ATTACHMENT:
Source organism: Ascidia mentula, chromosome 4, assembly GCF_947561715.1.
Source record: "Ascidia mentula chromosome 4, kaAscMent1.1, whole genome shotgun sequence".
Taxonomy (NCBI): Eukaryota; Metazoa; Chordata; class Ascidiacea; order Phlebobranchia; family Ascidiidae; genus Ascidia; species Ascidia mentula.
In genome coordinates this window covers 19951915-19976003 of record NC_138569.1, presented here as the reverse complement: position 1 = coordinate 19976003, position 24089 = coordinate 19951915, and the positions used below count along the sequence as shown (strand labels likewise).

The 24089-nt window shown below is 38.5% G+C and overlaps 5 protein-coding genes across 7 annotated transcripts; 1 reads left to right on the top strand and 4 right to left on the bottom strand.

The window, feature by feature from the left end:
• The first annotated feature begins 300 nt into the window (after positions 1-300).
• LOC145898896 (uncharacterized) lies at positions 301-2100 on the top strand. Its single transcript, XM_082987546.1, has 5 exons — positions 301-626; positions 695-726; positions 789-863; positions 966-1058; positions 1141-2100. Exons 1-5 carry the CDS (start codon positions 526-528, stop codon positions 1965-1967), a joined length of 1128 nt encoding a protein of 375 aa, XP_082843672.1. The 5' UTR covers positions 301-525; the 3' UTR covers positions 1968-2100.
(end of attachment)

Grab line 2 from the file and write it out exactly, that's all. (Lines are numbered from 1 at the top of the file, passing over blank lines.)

Source record: "Ascidia mentula chromosome 4, kaAscMent1.1, whole genome shotgun sequence".